There are many works dealing with protective effect of glutathione against Xray radiation, but most of them are used subcutaneous or intraperintoneal injection of glutathione to a single large dose of X-ray irradiation. It is reportet by various investigators that the dosage
required to yield the protective effect to X-ray irradiation is about 10 mg ～ 25mg/mouse. In a point of view that glutathione is generally used intravenously in clinics, the author has verified that such an injection given just before the X-irradiation proves to be most effective, As for the minimal optimal dosage of glutathione to yield its protecthive effect it has been found to be 100 mg/kg or 2.5 mg/mouse in average in my experiment. From the survival rate of animals tested, changes in their body weight and changes in the blood picture of rabbits, it has been proven that a considerably smaller dosage of glutathione injected intravenously is effective as compared with generally given subcutaneously or intraperitoneally. It is noteworthy that, whereas there can be observed no significant difference in the protective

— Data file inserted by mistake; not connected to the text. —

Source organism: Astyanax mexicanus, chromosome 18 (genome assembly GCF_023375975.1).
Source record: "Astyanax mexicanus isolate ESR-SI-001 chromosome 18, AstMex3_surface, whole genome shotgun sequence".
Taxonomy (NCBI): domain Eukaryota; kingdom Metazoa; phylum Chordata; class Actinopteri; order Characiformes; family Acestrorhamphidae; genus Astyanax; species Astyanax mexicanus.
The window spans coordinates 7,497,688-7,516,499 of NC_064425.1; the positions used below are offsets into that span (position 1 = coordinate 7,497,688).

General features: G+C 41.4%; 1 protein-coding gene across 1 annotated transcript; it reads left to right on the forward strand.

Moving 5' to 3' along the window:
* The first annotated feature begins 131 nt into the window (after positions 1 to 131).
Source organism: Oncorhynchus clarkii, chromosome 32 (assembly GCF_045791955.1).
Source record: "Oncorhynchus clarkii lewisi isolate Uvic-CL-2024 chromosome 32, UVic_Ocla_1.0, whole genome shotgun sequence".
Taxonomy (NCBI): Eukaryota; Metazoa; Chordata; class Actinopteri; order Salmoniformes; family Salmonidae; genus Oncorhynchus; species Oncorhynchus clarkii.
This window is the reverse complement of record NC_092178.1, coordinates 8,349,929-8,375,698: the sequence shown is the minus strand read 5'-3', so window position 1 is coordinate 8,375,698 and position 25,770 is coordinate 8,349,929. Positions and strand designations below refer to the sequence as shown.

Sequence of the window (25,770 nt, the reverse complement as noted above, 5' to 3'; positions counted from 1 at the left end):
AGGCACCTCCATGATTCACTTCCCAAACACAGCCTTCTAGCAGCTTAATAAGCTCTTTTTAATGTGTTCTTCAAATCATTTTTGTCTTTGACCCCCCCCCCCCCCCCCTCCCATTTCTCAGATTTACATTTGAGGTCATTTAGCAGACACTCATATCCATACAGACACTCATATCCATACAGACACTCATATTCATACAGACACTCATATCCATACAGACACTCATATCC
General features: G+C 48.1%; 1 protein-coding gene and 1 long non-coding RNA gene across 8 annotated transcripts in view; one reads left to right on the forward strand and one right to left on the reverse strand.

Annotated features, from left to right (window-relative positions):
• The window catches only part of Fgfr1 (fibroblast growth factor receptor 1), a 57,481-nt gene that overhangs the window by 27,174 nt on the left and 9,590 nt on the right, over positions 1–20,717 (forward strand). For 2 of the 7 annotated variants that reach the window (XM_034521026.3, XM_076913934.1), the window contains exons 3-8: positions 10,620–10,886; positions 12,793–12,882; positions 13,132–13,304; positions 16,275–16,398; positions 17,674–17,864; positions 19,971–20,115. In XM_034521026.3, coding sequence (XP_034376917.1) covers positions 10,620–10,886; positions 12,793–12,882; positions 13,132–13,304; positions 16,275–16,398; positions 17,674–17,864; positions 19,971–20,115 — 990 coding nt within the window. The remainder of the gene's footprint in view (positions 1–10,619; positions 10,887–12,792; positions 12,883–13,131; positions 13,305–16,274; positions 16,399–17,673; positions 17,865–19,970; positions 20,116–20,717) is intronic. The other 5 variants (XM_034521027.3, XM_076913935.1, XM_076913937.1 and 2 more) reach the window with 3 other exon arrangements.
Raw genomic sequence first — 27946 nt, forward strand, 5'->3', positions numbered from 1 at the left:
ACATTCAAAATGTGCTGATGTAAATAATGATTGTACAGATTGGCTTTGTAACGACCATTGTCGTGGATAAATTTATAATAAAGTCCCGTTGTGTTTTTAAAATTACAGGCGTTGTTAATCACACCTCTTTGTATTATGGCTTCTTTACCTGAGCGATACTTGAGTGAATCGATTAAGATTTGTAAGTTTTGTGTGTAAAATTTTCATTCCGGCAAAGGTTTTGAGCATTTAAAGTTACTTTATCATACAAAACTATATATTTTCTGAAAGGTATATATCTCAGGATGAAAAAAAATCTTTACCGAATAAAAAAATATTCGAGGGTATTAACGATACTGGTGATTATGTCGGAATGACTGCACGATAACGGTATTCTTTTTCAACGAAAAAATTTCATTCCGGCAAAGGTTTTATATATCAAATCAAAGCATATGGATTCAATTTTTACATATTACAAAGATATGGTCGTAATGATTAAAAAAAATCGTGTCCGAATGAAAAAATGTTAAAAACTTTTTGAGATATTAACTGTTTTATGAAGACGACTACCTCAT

effect between the test groups and the control group (X-ray irradiation only), when glutathione injected to whole body irradiated rabbits just before a single large dose, a considerable protective effect could be obtained in the doses of 100 mg/kg injected into the aural vein for consecutive days just before 100 R/day irradiation. This has been verified by the changes observed in the numbers of lymphocytes, leukecytes as well as erythrocytes. It has been also demonstrated that, while a single dose of 100 mg/kg glutathione injected intravenously just before a single large dose of 1,000 R does not show any protective effect, the same dose of glutathions injected intravenously once a day consecutively just before X-irradiation of 100 R/day yields a considerable protecthive effect. In above mention, I think that there are some clinical significans.